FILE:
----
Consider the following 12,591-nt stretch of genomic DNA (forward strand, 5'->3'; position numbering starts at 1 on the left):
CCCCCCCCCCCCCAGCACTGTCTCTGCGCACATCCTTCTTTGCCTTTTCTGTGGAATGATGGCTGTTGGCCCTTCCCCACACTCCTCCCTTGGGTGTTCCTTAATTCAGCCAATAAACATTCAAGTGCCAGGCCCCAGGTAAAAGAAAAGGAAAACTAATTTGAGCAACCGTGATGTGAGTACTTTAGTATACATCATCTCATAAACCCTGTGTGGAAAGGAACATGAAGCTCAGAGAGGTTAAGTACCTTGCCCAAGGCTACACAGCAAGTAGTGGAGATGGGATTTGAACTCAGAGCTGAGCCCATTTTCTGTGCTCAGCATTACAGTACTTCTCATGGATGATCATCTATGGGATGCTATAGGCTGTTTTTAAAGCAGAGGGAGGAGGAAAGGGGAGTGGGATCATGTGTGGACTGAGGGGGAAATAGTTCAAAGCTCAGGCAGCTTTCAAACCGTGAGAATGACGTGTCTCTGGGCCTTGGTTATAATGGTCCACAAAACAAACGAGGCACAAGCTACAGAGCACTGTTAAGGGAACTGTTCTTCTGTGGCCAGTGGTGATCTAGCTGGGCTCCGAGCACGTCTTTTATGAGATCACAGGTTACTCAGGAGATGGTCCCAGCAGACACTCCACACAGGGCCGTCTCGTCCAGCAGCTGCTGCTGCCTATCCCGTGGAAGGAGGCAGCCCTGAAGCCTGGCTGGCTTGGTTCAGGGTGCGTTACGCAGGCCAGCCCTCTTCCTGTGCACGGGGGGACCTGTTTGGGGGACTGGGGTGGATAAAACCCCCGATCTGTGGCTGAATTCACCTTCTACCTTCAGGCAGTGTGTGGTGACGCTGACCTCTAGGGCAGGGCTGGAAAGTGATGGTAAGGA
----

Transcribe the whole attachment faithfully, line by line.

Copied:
Consider the following 12,591-nt stretch of genomic DNA (forward strand, 5'->3'; position numbering starts at 1 on the left):
CCCCCCCCCCCCCAGCACTGTCTCTGCGCACATCCTTCTTTGCCTTTTCTGTGGAATGATGGCTGTTGGCCCTTCCCCACACTCCTCCCTTGGGTGTTCCTTAATTCAGCCAATAAACATTCAAGTGCCAGGCCCCAGGTAAAAGAAAAGGAAAACTAATTTGAGCAACCGTGATGTGAGTACTTTAGTATACATCATCTCATAAACCCTGTGTGGAAAGGAACATGAAGCTCAGAGAGGTTAAGTACCTTGCCCAAGGCTACACAGCAAGTAGTGGAGATGGGATTTGAACTCAGAGCTGAGCCCATTTTCTGTGCTCAGCATTACAGTACTTCTCATGGATGATCATCTATGGGATGCTATAGGCTGTTTTTAAAGCAGAGGGAGGAGGAAAGGGGAGTGGGATCATGTGTGGACTGAGGGGGAAATAGTTCAAAGCTCAGGCAGCTTTCAAACCGTGAGAATGACGTGTCTCTGGGCCTTGGTTATAATGGTCCACAAAACAAACGAGGCACAAGCTACAGAGCACTGTTAAGGGAACTGTTCTTCTGTGGCCAGTGGTGATCTAGCTGGGCTCCGAGCACGTCTTTTATGAGATCACAGGTTACTCAGGAGATGGTCCCAGCAGACACTCCACACAGGGCCGTCTCGTCCAGCAGCTGCTGCTGCCTATCCCGTGGAAGGAGGCAGCCCTGAAGCCTGGCTGGCTTGGTTCAGGGTGCGTTACGCAGGCCAGCCCTCTTCCTGTGCACGGGGGGACCTGTTTGGGGGACTGGGGTGGATAAAACCCCCGATCTGTGGCTGAATTCACCTTCTACCTTCAGGCAGTGTGTGGTGACGCTGACCTCTAGGGCAGGGCTGGAAAGTGATGGTAAGGA